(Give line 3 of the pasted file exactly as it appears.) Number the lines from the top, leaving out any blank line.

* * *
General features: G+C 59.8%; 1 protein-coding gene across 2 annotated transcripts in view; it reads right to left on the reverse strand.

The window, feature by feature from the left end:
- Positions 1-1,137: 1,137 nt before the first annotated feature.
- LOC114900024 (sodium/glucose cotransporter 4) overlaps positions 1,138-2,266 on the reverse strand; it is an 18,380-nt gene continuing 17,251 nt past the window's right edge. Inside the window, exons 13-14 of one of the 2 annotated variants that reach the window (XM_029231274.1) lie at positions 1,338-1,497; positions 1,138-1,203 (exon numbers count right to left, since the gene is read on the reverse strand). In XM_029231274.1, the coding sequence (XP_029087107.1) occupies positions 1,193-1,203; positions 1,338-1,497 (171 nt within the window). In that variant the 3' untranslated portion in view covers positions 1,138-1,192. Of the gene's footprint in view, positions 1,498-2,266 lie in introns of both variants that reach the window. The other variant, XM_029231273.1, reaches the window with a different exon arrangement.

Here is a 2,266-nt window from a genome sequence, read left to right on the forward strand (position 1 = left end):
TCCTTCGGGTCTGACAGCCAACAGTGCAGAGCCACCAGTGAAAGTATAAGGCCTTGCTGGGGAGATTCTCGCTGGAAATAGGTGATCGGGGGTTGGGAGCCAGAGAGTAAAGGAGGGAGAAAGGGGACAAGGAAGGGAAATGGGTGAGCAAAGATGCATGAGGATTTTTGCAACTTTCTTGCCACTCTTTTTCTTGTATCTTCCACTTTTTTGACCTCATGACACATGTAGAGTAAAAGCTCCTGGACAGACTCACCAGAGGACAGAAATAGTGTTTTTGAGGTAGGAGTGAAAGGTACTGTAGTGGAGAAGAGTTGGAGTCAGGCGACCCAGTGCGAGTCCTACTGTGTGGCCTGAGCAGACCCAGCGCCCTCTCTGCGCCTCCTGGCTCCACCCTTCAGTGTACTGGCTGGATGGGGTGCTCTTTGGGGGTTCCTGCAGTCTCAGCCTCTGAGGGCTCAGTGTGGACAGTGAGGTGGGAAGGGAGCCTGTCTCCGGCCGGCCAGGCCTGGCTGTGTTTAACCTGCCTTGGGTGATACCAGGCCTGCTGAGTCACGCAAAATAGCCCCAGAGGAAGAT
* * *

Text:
- Positions 1-1,137: 1,137 nt before the first annotated feature.